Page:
Cameron Soltis: Are Connecticut’s schools looking backward?

UntitledSixty years ago, the Supreme Court made a decision in which drastically changed America’s school systems. The court case was Brown v. The Board of Education, which ended segregation within schools. This ruling was a huge stepping-stone in the civil rights movement. The year is now 2016 and just when you think America has come so far, we have fallen back into some old habits. According to the article, charter schools in Connecticut’s largest cities are highly segregated.

The article looks at four major cities in the state, New Haven, Hartford, Bridgeport and Stamford. Schools in theses cities tend to be hyper-segregated, meaning they are predominantly white or predominantly non-white.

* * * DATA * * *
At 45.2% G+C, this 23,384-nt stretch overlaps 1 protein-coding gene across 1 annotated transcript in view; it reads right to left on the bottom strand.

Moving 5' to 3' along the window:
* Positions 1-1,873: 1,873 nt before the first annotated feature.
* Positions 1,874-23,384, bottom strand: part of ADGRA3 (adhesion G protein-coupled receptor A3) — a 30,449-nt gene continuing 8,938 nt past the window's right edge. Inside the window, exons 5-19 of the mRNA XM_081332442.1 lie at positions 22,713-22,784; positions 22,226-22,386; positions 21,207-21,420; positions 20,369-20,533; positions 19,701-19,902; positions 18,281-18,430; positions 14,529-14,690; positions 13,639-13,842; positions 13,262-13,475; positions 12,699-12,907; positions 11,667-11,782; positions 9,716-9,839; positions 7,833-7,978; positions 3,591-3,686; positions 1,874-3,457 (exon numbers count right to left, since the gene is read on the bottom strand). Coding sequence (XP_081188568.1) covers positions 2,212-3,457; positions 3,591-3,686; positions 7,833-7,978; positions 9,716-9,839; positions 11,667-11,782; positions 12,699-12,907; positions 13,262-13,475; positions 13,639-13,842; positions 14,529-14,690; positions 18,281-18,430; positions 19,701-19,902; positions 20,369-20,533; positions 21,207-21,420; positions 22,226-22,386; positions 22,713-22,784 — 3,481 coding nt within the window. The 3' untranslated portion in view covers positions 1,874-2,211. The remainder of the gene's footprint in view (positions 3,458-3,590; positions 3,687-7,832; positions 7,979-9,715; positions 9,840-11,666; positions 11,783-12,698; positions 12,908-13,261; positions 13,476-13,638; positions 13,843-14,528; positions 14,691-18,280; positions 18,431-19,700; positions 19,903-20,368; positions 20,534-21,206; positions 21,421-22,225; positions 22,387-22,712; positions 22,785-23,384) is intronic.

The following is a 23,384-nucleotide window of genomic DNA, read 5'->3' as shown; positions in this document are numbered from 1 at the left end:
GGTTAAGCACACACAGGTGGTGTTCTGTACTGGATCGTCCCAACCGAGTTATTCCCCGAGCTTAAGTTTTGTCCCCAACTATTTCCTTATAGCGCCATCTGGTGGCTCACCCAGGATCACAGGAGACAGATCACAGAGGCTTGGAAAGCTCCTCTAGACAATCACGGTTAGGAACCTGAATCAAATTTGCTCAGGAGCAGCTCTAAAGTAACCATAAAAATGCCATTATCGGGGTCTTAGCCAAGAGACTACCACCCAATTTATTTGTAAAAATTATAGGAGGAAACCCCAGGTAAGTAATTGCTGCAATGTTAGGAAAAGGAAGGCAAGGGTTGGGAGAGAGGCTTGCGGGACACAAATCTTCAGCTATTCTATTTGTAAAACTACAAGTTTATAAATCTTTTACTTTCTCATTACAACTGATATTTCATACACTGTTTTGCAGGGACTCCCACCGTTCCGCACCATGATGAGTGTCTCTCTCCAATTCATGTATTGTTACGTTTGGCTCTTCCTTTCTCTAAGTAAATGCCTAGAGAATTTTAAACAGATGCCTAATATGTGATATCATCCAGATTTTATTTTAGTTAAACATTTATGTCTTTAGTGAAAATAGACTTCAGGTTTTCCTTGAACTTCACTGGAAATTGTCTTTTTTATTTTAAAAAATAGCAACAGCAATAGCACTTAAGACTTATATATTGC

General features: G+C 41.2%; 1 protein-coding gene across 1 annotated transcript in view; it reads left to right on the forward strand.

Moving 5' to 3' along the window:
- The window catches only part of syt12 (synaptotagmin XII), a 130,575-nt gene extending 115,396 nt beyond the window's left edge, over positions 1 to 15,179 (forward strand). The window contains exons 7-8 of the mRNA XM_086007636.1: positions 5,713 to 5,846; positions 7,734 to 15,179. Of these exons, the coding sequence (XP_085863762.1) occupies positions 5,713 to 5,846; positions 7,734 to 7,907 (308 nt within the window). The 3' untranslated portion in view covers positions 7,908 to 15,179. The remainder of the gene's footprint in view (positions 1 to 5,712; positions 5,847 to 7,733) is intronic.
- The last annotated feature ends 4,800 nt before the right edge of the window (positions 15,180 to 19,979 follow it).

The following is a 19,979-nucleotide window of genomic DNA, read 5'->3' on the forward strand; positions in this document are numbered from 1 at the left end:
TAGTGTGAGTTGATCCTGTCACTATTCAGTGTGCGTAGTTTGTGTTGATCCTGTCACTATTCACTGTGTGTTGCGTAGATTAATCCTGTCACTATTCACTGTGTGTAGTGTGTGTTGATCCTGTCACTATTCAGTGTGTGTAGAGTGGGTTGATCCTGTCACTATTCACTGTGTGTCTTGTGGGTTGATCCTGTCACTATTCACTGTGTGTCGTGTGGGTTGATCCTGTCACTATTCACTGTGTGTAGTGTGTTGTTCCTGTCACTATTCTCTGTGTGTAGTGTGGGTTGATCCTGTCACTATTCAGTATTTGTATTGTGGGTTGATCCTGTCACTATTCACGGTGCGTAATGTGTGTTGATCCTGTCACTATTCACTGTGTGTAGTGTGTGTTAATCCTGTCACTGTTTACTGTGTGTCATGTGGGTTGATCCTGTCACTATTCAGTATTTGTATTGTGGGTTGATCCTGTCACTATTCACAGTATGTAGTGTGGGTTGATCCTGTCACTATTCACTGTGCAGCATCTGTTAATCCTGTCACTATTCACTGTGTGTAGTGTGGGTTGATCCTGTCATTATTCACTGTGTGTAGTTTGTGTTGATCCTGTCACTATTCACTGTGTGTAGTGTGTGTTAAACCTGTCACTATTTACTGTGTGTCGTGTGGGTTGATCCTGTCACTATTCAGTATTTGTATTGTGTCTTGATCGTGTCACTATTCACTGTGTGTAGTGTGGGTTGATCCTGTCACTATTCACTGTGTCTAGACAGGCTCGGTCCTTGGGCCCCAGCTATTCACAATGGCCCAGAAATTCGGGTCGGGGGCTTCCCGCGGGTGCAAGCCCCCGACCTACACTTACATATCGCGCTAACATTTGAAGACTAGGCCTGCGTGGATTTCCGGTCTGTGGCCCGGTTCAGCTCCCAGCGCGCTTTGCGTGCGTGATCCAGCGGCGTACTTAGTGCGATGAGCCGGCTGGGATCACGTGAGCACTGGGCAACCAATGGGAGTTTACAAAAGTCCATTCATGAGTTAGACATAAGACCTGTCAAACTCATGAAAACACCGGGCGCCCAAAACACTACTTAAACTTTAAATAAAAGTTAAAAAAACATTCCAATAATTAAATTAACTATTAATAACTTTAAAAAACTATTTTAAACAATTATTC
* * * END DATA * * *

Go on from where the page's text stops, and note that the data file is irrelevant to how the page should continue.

UntitledHowever, magnet schools tend to be much more integrated. Is public policy is to blame? The article says that magnet schools acquire additional funding to transport students, as opposed to charter schools, which do not.

According to the Huffington Post, 40,000 Connecticut students attend a regional magnet school. From the article:

In 1987, about 16.4 percent of black students in the state attended schools that were nearly 100 percent minority. Now, about 4.2 percent of black students do.

From another report from the Civil Rights Project:

In 2012-2013, magnet schools in Connecticut enrolled a more balanced number of students from each racial group (e.g., 30.2% whites, 31.4% blacks, 30.5% Latinos, and 4.4% Asians) as compared to non-magnet schools, which enrolled 61.7% whites, 11.6% blacks, 19.5% Latinos, and 4.8% Asians.

Connecticut is the sixteenth most segregated State for African American’s and the twelfth most segregated state when it comes to Hispanics. It seems Connecticut is conflicted. While charter schools tend to retreat back to the old ways of the American education system, magnet schools refuse to look back. Only time will tell if history repeats itself.


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